Maersk Line receives record boxship MAERSK MC-KINNEY MOLLER (18,270 teu)

Maersk Line, the world’s largest shipping line, today received the new MAERSK MC-KINNEY MOLLER, the world’s largest containership and the first in a series of twenty 18,270 teu jumbos. Built by South Korea’s DSME shipyard, the giant vessel class has been designated as Triple-E by Maersk Line, to stress the design’s focus on energy efficiency, ecomonies of scale and environmental friendliness.

The new ship is not only the largest container ship in the world, beating the former record holder by 2,250 teu, but also one of the most unique container ships around.

Maersk Line’s triple-E class vessels feature a fully redundant twin-engine, twin-propeller and twin-rudder propulsion system. Two MAN B&W 8S80ME-C 9.2 engines with an MCR of 29,680 kW will drive the ships at a moderate service speed of 22 knots. Two exhaust gas economizers have also been installed.

Five generator sets will provide 19,200 kW of electric power. In addition, two 3,000 kW shaft generators can convert main engine propulsion power into electricity, when the ship is steaming at sea. Using 10 – 11 kW per reefer container as a rule-of-thumb, the MAERSK MC-KINNEY MOLLER would be able to supply up to 1,800 temperature-controlled containers with electricity. Even though the new jumbo vessels are not particularly reefer-oriented, their sheer size could thus make then the world’s second-highest-capacity reefer container ships after Hamburg Süd’s CAP SAN NICOLAS series with 2,100 plugs.

The 399.00 m long and 59.00 m (23 rows) wide EEE-ships are only two metres longer and one row wider than Maersk Line’s Odense-built 15,500 teu EMMA-Maersk class. Apart from the increased beam, their intake advantage comes from a bulkier hull form, which is more U-shaped than V-shaped, and from the twin-island design which not only reduces the amount of space taken up by the propeller shaft, but also allows more layers of containers to be stacked without impairing visibility from the bridge. The lower sailing speeds needed in today’s eco-steaming environment allowed Maersk Line to opt for the bulkier hull shape.

At only 59,000 kW, compared to the EMMA-type’s 80,000 kW (close to 100,000 kW when electric boosters are operational), the triple-E also needs much less space for engine rooms and bunker tanks.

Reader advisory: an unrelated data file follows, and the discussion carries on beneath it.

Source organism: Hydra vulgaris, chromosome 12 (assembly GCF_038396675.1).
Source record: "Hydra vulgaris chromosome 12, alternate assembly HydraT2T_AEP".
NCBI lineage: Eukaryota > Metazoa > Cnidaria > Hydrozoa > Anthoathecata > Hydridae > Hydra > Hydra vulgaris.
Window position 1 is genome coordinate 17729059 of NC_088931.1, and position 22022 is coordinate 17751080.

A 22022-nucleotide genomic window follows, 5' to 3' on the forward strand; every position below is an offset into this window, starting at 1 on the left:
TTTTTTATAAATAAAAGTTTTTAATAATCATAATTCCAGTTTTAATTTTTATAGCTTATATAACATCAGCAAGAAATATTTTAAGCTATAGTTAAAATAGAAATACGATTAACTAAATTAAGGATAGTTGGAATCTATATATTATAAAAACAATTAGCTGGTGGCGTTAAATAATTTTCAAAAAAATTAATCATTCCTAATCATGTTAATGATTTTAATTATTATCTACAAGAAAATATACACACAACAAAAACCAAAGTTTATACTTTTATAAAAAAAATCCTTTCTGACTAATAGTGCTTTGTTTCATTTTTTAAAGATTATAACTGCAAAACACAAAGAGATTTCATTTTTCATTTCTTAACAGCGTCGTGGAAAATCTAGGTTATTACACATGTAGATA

The lead ship of Maersk Line’s new vessel class is named after Maersk Mc-Kinney Moller, the son of Arnold Peter Moller who founded the A.P. Moller-Maersk Group in 1904. Mister Maersk Mc-Kinney Moller held the position of chairman of the Group until 2003, when he stepped down after 63 years with the company. He passed in 2012 at the age of 98.

The ship was christened two weeks ago at the DSME yard by Mrs Ane Maersk Mc-Kinney Uggla, the youngest daughter of Emma and Maersk Mc-Kinney Moller,

After an off-schedule trip to Vostochny, Russia, for bunkering, the MAERSK MC-KINNEY MOLLER will phase into the AE10 Asia-Europe-Baltic loop of Maersk Line in mid-July. She is to replace the 9,661 teu BUTTERFLY, which itself is a temporary replacement ship for the damaged EMMA MAERSK.

The AE10 normally employs a fleet of eight 15,500 teu EMMA-classes and four 13.000 teu neo-panamax ships. Following an engine room flooding of EMMA MAERSK in February, the ship is presently out of service.

Originally, Maersk Line had planned to have the MAERSK MC-KINNEY MOLLER replace the 13,092 teu MAERSK EUBANK. The carrier however changed its plans and deferred the newbuilding’s phase-in by two weeks.

On the whole Maersk Line is believed to plan to phase the first four of its triple-E classes into the AE10, where they will successively replace 13,000 teu units. In 2014, the Danish carrier might then restructure its network to create a dedicated EEE-Asia to Europe service with ten identical ships.

Details of the shipping line’s future Asia-Europe network are still sketchy though: Two weeks ago, Maersk Line, MSC and CMA CGM announced the launch of the new P3 alliance. This new partnership of the word’s top-three carrier is bound to lead to service mergers and loop consolidation and the exact structure of the carriers’ joint network has yet to be determined…


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